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A while back I wrote this post lamenting the demise of the CD package as a graphic design and branding opportunity, and reminisced about my younger days spent attempting to be a rock star. At the time I typed that article, it had been years since I last played in a band, and I assumed that time in my life was long over. It’s funny how things change… a situation came up where I was coerced once again into joining a band. I had more free time to accommodate a weekly practice schedule, and I honestly didn’t realize how much I missed playing live music until I picked it up again. Aside from having some rusty musical chops, things fell into place fairly quickly. Although most of the local Vancouver venues I used to play at are long gone, it has been surprisingly easy to land gigs, and the “new” band has had the opportunity to play some great shows. A side-effect of my rekindled musical side-project has been the chance to do some fun, freewheeling design projects, without constraints or restrictions (aside from zero budget). Although few bands produce CDs nowadays, or even much in the way of physical gig posters anymore, there is still a large amount of material that needs to be considered for a band’s image. “Branding” is one of the few ways that can help you stand out in an oversaturated market, especially when the internet allows anyone to distribute their own tunes and enables everyone to be famous (seriously, the top career choice for 90% of kids under 12 is “YouTube Star”).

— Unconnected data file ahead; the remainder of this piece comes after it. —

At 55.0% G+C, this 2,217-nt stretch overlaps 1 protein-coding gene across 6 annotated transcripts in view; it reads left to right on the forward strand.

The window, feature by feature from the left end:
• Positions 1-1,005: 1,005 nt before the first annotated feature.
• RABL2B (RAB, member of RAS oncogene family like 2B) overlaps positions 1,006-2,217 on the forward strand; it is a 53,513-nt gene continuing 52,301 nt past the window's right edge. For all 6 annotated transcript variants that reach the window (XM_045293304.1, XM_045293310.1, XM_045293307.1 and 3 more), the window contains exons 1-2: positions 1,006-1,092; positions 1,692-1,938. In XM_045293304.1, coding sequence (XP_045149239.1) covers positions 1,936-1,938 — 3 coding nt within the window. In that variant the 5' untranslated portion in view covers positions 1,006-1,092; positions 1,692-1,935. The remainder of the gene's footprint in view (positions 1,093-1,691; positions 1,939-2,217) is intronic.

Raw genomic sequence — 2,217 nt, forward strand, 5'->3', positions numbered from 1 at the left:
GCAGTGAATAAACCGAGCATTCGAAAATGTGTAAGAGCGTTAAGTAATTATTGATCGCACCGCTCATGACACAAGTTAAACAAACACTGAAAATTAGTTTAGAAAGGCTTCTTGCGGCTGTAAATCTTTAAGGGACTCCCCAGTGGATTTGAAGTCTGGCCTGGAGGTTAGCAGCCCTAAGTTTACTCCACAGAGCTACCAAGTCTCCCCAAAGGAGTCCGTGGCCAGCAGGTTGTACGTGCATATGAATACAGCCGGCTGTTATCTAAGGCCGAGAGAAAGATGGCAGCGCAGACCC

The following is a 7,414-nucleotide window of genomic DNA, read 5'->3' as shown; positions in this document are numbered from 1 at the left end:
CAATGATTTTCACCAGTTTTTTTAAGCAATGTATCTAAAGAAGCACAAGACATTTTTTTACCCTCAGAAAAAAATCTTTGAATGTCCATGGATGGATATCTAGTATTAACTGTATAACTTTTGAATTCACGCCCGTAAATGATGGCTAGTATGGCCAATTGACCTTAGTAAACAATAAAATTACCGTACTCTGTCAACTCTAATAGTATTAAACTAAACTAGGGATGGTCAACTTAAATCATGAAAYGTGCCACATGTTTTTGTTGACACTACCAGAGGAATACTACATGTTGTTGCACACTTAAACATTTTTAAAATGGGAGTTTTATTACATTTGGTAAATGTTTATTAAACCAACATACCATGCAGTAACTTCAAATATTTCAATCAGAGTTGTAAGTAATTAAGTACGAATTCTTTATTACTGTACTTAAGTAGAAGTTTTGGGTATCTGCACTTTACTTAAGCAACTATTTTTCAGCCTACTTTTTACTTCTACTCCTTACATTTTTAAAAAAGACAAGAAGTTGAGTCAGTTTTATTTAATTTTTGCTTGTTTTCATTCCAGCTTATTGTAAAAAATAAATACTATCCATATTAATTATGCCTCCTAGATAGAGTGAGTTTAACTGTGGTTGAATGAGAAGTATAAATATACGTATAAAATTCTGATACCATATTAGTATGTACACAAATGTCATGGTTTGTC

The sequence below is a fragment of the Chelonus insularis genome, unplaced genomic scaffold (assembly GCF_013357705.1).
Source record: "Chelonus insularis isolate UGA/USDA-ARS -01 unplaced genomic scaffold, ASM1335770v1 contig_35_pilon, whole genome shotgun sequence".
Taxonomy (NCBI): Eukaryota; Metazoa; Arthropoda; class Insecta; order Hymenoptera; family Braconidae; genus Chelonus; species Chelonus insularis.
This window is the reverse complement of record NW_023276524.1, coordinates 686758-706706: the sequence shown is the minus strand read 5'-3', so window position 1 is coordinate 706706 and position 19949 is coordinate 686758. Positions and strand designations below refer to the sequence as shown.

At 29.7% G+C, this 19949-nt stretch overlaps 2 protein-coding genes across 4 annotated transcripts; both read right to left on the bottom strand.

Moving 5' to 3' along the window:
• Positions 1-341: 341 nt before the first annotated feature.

I’ve had a lot of fun developing the look of the band; Woodshed Supply Company… mainly for myself and my bandmates (and it’s probably the main reason they keep me around). Capturing the visual essence to represent a sonic entertainment experience is a challenging undertaking. It is a problem that I have always enjoyed tackling, and one of the reasons I love collaborating on design projects with musicians. Going through the visual exercise for something as fluid (and personal) as a garage band has helped me to re-evaluate what a brand can be, and realize that nothing is set in stone. Especially for something as frivolous as an inconsequential musical project… even more so in today’s digital world where everything simultaneously lasts both forever and for only a fleeting moment.

See more of Woodshed Supply Company‘s material Here.

Roxy Jan2017

custom design band Ts

merchandise

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Early in my life as a professional graphic designer I was torn between my love for music and a passion for my chosen career. I had been playing drums in various “garage” bands, with delusions of making a living as a musician. I’ve recorded a few albums and fifteen years ago this summer, after months in the recording studio with a couple of good friends, we released this CD upon the world (not that anyone really cared, except for obscure radio stations in Great Britain). After years of struggling to play live shows and maintain a “real” job, I realized that the music business was gruelling, exhausting, and soul crushing. Not to mention economically unrealistic. Especially in an expensive city like Vancouver. My hat is off to anyone who can really make a go of it in the music business.

However, just because I chose to focus on my graphic design career, doesn’t mean that I left music behind. With all the friends I made of local musicians, I was fortunate enough to have the opportunity to work on many projects utilizing my favourite all-time design format; The Compact Disc package.

Vancouver CD Design

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